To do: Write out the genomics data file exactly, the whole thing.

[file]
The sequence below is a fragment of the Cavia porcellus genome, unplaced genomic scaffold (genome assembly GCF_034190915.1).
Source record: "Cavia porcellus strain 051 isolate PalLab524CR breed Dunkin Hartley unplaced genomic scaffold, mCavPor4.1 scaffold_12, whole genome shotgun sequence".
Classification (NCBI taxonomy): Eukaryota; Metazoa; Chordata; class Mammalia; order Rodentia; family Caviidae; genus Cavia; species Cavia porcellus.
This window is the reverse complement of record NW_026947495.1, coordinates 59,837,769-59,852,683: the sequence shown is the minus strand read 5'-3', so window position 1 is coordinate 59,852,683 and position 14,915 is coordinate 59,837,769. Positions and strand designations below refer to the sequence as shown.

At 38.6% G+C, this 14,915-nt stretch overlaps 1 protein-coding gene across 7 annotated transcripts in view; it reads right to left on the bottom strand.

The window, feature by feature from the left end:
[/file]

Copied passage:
The sequence below is a fragment of the Cavia porcellus genome, unplaced genomic scaffold (genome assembly GCF_034190915.1).
Source record: "Cavia porcellus strain 051 isolate PalLab524CR breed Dunkin Hartley unplaced genomic scaffold, mCavPor4.1 scaffold_12, whole genome shotgun sequence".
Classification (NCBI taxonomy): Eukaryota; Metazoa; Chordata; class Mammalia; order Rodentia; family Caviidae; genus Cavia; species Cavia porcellus.
This window is the reverse complement of record NW_026947495.1, coordinates 59,837,769-59,852,683: the sequence shown is the minus strand read 5'-3', so window position 1 is coordinate 59,852,683 and position 14,915 is coordinate 59,837,769. Positions and strand designations below refer to the sequence as shown.

At 38.6% G+C, this 14,915-nt stretch overlaps 1 protein-coding gene across 7 annotated transcripts in view; it reads right to left on the bottom strand.

The window, feature by feature from the left end: